Friday, June 01, 2007

Avandia and the drive-by media

As I experience the barrage of hype about the Avandia meta-analysis the term drive-by media comes to mind. According to the Urban Dictionary drive-by media means---

Rush Limbaugh's term for the sensational, scandal-seeking, and agenda-driven coverage that is typical of the national press corps in America. Limbaugh draws an analogy between the media who cover a story with a barrage of unfair cheap shots before moving on to the next flavor of the month and an inner city gang that drives by and sprays a target with gunfire and then moves on to their next target.

Media coverage of Avandia that’s fair, that has any depth at all, would have to include these little known facts:

1) The ADOPT and DREAM studies did not show increased macrovascular risk for rosiglitazone. The small increase in cardiac events was attributable to heart failure precipitated by renal and metabolic effects leading to fluid retention and not indicative of an adverse macrovascular effect. The risk of fluid retention was previously known and is adequately addressed in current product labeling.
2) According to a recent Heartwire piece an interim safety review of the ongoing RECORD study reveals no adverse safety signal for rosiglitazone.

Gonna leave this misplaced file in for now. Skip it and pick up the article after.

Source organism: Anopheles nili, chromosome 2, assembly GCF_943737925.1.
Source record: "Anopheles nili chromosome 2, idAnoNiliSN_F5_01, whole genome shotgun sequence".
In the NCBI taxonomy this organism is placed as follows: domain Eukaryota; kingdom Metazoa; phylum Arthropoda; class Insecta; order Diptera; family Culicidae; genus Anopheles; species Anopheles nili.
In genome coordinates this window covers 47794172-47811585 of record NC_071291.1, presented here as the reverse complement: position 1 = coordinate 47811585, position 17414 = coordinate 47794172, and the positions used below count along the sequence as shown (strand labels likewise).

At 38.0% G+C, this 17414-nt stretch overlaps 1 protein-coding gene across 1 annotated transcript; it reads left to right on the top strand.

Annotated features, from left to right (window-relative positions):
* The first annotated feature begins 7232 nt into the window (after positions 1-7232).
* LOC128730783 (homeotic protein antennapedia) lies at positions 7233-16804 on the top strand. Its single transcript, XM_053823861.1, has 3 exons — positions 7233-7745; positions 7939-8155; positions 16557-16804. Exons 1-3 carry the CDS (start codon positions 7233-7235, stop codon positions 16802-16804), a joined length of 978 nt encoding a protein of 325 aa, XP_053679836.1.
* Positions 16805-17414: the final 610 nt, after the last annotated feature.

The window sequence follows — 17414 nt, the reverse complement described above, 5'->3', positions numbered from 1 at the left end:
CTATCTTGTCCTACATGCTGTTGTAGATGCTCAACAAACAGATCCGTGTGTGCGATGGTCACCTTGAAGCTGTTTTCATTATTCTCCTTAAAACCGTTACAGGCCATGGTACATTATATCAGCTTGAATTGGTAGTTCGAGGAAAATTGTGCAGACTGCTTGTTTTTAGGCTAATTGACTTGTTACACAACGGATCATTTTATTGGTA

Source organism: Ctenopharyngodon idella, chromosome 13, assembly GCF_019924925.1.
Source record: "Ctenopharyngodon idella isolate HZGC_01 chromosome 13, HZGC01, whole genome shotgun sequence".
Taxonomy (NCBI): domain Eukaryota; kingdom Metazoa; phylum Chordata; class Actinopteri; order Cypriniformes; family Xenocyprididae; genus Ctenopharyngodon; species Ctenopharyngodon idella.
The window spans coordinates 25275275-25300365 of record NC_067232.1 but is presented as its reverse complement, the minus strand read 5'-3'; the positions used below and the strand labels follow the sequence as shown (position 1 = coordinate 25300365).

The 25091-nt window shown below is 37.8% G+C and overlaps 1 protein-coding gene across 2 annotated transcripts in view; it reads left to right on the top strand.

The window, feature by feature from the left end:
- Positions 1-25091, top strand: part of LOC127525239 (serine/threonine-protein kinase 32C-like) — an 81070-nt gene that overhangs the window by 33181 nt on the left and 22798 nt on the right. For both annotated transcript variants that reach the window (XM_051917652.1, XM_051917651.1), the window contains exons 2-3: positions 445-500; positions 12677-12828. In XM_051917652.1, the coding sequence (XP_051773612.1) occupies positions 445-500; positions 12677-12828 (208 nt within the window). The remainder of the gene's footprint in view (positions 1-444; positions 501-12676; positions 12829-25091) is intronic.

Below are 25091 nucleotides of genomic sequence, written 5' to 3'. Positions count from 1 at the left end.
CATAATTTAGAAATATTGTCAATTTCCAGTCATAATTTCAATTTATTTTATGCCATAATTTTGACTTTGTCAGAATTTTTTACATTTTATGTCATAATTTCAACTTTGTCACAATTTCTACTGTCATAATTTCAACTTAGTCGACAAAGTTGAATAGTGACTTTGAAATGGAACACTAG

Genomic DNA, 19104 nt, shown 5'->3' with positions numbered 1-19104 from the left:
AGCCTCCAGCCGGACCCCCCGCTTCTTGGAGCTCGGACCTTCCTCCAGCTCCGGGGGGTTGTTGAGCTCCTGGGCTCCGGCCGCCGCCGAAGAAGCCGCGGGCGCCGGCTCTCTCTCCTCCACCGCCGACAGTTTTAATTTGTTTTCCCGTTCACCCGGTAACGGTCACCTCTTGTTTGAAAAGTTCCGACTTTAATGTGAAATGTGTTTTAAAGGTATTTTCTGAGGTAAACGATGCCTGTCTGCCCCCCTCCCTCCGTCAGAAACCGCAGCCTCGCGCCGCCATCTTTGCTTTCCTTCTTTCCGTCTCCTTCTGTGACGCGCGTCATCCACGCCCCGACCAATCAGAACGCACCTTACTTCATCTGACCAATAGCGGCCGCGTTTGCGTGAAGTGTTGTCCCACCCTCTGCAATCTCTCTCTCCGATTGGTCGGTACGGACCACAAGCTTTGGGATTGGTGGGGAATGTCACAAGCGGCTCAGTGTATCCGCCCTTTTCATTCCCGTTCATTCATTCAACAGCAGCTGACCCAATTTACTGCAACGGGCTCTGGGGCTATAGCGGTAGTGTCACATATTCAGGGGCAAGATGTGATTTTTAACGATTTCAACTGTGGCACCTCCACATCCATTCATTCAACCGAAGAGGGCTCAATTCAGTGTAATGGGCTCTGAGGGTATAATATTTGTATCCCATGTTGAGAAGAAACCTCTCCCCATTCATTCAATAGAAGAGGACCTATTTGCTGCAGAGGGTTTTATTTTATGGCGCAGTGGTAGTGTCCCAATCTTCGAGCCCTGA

3) The same Heartwire article also notes that the data safety monitoring boards of two other ongoing rosiglitazone studies (BARI 2D and ACCORD) have found no safety concerns.
4) The landmark UGDP study, a randomized prospective trial of cardiovascular outcomes associated with various treatments for type 2 diabetes, showed a highly statistically significant increase in cardiovascular death associated with the first generation sulfonylurea tolbutamide compared to placebo or insulin. This was (according to product labeling) a greater than two fold increase in cardiovascular death, mind you, a finding much more concerning than those of the Avandia meta-analysis which found no statistically significant increase in cardiovascular death. Whether the currently popular new generation sulfonylureas carry similar risk is controversial---head to head studies haven’t been done---but the newer sulfonylureas carry the boxed warning. Here is the one for glimepiride (Amaryl). (Why aren’t the media mentioning a possible two fold increase in risk of cardiovascular death? Shouldn’t they be advising patients taking sulfonylureas to ask their doctor?).

Not all newspaper reports were so distorted. One Wall Street Journal report apparently got some things right. And the drive-by label is not restricted to newspapers. It could apply to medical journals and blogs when the shoe fits.

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